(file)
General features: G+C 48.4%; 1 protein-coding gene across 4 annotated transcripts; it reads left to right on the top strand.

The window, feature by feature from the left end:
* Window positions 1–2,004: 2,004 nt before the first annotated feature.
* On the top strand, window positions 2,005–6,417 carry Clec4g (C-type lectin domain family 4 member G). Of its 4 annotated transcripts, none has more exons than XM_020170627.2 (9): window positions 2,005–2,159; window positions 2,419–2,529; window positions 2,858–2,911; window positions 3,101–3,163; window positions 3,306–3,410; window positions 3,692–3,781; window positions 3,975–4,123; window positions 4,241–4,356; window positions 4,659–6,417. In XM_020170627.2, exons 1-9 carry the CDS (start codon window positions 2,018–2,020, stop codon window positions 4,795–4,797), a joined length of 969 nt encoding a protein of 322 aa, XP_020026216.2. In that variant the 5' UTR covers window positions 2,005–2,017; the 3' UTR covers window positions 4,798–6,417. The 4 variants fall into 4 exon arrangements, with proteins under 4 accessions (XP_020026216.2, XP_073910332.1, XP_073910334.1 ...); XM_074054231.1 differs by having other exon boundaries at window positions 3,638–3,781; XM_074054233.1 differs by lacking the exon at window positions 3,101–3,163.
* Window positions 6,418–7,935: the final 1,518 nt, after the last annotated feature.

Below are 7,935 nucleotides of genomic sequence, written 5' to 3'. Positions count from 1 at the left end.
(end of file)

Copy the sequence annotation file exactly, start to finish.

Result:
General features: G+C 48.4%; 1 protein-coding gene across 4 annotated transcripts; it reads left to right on the top strand.

The window, feature by feature from the left end:
* Window positions 1–2,004: 2,004 nt before the first annotated feature.
* On the top strand, window positions 2,005–6,417 carry Clec4g (C-type lectin domain family 4 member G). Of its 4 annotated transcripts, none has more exons than XM_020170627.2 (9): window positions 2,005–2,159; window positions 2,419–2,529; window positions 2,858–2,911; window positions 3,101–3,163; window positions 3,306–3,410; window positions 3,692–3,781; window positions 3,975–4,123; window positions 4,241–4,356; window positions 4,659–6,417. In XM_020170627.2, exons 1-9 carry the CDS (start codon window positions 2,018–2,020, stop codon window positions 4,795–4,797), a joined length of 969 nt encoding a protein of 322 aa, XP_020026216.2. In that variant the 5' UTR covers window positions 2,005–2,017; the 3' UTR covers window positions 4,798–6,417. The 4 variants fall into 4 exon arrangements, with proteins under 4 accessions (XP_020026216.2, XP_073910332.1, XP_073910334.1 ...); XM_074054231.1 differs by having other exon boundaries at window positions 3,638–3,781; XM_074054233.1 differs by lacking the exon at window positions 3,101–3,163.
* Window positions 6,418–7,935: the final 1,518 nt, after the last annotated feature.

Below are 7,935 nucleotides of genomic sequence, written 5' to 3'. Positions count from 1 at the left end.